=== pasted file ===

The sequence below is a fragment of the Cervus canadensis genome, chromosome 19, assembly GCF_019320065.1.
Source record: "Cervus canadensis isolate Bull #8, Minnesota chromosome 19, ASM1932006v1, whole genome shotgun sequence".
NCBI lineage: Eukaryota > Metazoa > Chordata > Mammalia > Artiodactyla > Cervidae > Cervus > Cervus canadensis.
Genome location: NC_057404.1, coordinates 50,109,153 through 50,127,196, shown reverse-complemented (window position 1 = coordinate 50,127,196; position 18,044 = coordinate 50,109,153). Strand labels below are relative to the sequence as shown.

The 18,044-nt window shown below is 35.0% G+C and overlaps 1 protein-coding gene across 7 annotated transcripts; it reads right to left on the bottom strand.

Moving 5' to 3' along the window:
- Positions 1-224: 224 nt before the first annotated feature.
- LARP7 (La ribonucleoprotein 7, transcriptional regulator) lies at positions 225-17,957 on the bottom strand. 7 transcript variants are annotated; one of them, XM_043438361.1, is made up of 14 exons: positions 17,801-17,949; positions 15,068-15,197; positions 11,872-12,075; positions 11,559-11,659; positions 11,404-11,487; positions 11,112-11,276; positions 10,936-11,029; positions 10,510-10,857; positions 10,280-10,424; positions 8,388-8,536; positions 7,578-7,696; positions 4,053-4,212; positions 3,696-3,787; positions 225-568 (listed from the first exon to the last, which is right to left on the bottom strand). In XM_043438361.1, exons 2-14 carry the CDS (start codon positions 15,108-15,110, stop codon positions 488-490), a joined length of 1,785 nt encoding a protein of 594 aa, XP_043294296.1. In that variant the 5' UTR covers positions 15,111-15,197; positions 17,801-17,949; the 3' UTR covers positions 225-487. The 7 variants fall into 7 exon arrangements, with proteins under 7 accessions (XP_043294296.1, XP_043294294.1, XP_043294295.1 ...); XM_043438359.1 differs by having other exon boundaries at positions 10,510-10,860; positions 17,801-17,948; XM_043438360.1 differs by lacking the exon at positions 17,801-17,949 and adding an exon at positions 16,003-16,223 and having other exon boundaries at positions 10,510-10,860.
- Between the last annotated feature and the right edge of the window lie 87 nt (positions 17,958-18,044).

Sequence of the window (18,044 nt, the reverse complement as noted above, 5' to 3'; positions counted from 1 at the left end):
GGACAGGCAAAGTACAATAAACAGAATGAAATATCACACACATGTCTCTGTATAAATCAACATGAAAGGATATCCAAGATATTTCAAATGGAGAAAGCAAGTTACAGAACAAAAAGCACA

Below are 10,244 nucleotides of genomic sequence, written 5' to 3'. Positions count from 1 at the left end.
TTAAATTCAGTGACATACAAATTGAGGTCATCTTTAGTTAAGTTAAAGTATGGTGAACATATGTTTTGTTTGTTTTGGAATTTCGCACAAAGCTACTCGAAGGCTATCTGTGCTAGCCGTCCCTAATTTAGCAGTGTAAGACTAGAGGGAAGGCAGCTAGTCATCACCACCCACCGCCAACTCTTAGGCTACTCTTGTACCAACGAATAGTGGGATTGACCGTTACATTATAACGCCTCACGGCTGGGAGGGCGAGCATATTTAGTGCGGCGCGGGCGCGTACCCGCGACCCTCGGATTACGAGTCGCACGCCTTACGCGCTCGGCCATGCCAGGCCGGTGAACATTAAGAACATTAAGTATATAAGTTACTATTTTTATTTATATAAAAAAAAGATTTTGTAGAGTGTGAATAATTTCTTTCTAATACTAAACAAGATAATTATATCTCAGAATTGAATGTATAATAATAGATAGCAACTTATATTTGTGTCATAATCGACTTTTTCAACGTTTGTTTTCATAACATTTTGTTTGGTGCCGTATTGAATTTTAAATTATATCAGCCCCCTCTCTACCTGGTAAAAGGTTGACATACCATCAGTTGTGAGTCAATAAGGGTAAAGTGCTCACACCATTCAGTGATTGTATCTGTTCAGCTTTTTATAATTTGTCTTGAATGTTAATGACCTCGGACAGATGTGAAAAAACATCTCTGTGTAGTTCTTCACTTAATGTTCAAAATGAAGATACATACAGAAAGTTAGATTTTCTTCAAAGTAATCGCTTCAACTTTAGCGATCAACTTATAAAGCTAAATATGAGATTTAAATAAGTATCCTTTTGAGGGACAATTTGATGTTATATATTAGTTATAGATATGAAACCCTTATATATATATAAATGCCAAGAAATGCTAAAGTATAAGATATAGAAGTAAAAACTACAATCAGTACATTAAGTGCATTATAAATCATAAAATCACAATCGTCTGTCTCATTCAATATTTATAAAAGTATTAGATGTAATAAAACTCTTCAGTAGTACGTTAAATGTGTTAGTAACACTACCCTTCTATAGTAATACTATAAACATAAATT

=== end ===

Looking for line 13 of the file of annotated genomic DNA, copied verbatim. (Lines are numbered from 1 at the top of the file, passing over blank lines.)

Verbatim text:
TTAAATTCAGTGACATACAAATTGAGGTCATCTTTAGTTAAGTTAAAGTATGGTGAACATATGTTTTGTTTGTTTTGGAATTTCGCACAAAGCTACTCGAAGGCTATCTGTGCTAGCCGTCCCTAATTTAGCAGTGTAAGACTAGAGGGAAGGCAGCTAGTCATCACCACCCACCGCCAACTCTTAGGCTACTCTTGTACCAACGAATAGTGGGATTGACCGTTACATTATAACGCCTCACGGCTGGGAGGGCGAGCATATTTAGTGCGGCGCGGGCGCGTACCCGCGACCCTCGGATTACGAGTCGCACGCCTTACGCGCTCGGCCATGCCAGGCCGGTGAACATTAAGAACATTAAGTATATAAGTTACTATTTTTATTTATATAAAAAAAAGATTTTGTAGAGTGTGAATAATTTCTTTCTAATACTAAACAAGATAATTATATCTCAGAATTGAATGTATAATAATAGATAGCAACTTATATTTGTGTCATAATCGACTTTTTCAACGTTTGTTTTCATAACATTTTGTTTGGTGCCGTATTGAATTTTAAATTATATCAGCCCCCTCTCTACCTGGTAAAAGGTTGACATACCATCAGTTGTGAGTCAATAAGGGTAAAGTGCTCACACCATTCAGTGATTGTATCTGTTCAGCTTTTTATAATTTGTCTTGAATGTTAATGACCTCGGACAGATGTGAAAAAACATCTCTGTGTAGTTCTTCACTTAATGTTCAAAATGAAGATACATACAGAAAGTTAGATTTTCTTCAAAGTAATCGCTTCAACTTTAGCGATCAACTTATAAAGCTAAATATGAGATTTAAATAAGTATCCTTTTGAGGGACAATTTGATGTTATATATTAGTTATAGATATGAAACCCTTATATATATATAAATGCCAAGAAATGCTAAAGTATAAGATATAGAAGTAAAAACTACAATCAGTACATTAAGTGCATTATAAATCATAAAATCACAATCGTCTGTCTCATTCAATATTTATAAAAGTATTAGATGTAATAAAACTCTTCAGTAGTACGTTAAATGTGTTAGTAACACTACCCTTCTATAGTAATACTATAAACATAAATT